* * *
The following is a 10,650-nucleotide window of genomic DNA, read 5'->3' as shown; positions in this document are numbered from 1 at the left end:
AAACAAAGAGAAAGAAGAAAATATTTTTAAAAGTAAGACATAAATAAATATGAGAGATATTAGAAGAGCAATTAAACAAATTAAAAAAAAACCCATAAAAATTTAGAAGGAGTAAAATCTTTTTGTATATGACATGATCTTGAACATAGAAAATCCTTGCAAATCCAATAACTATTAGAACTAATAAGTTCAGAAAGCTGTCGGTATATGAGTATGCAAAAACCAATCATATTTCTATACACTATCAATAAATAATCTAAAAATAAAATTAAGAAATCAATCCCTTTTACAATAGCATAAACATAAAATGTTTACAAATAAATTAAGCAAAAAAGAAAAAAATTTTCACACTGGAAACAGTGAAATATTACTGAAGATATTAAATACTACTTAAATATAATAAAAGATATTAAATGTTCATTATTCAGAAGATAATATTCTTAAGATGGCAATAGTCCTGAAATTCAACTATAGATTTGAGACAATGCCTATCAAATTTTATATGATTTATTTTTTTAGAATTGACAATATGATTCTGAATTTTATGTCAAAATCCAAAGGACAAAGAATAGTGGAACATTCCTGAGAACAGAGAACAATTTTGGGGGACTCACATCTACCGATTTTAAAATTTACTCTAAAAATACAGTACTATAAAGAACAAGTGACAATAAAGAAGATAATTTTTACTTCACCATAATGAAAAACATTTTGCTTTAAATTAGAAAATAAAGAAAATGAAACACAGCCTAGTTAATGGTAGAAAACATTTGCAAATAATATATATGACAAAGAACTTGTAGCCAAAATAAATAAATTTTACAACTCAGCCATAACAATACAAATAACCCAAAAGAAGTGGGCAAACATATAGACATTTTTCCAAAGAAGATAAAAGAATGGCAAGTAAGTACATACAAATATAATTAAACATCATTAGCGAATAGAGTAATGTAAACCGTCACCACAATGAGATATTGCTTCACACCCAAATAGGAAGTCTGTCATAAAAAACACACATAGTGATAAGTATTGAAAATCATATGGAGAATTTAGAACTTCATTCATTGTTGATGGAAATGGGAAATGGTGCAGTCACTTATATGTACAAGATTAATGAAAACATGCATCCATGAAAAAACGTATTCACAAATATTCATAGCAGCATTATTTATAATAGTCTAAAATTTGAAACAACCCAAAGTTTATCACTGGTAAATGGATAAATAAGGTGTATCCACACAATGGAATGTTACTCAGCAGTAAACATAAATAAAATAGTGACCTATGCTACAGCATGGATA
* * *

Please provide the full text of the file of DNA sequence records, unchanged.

The following is a 10,650-nucleotide window of genomic DNA, read 5'->3' as shown; positions in this document are numbered from 1 at the left end:
AAACAAAGAGAAAGAAGAAAATATTTTTAAAAGTAAGACATAAATAAATATGAGAGATATTAGAAGAGCAATTAAACAAATTAAAAAAAAACCCATAAAAATTTAGAAGGAGTAAAATCTTTTTGTATATGACATGATCTTGAACATAGAAAATCCTTGCAAATCCAATAACTATTAGAACTAATAAGTTCAGAAAGCTGTCGGTATATGAGTATGCAAAAACCAATCATATTTCTATACACTATCAATAAATAATCTAAAAATAAAATTAAGAAATCAATCCCTTTTACAATAGCATAAACATAAAATGTTTACAAATAAATTAAGCAAAAAAGAAAAAAATTTTCACACTGGAAACAGTGAAATATTACTGAAGATATTAAATACTACTTAAATATAATAAAAGATATTAAATGTTCATTATTCAGAAGATAATATTCTTAAGATGGCAATAGTCCTGAAATTCAACTATAGATTTGAGACAATGCCTATCAAATTTTATATGATTTATTTTTTTAGAATTGACAATATGATTCTGAATTTTATGTCAAAATCCAAAGGACAAAGAATAGTGGAACATTCCTGAGAACAGAGAACAATTTTGGGGGACTCACATCTACCGATTTTAAAATTTACTCTAAAAATACAGTACTATAAAGAACAAGTGACAATAAAGAAGATAATTTTTACTTCACCATAATGAAAAACATTTTGCTTTAAATTAGAAAATAAAGAAAATGAAACACAGCCTAGTTAATGGTAGAAAACATTTGCAAATAATATATATGACAAAGAACTTGTAGCCAAAATAAATAAATTTTACAACTCAGCCATAACAATACAAATAACCCAAAAGAAGTGGGCAAACATATAGACATTTTTCCAAAGAAGATAAAAGAATGGCAAGTAAGTACATACAAATATAATTAAACATCATTAGCGAATAGAGTAATGTAAACCGTCACCACAATGAGATATTGCTTCACACCCAAATAGGAAGTCTGTCATAAAAAACACACATAGTGATAAGTATTGAAAATCATATGGAGAATTTAGAACTTCATTCATTGTTGATGGAAATGGGAAATGGTGCAGTCACTTATATGTACAAGATTAATGAAAACATGCATCCATGAAAAAACGTATTCACAAATATTCATAGCAGCATTATTTATAATAGTCTAAAATTTGAAACAACCCAAAGTTTATCACTGGTAAATGGATAAATAAGGTGTATCCACACAATGGAATGTTACTCAGCAGTAAACATAAATAAAATAGTGACCTATGCTACAGCATGGATA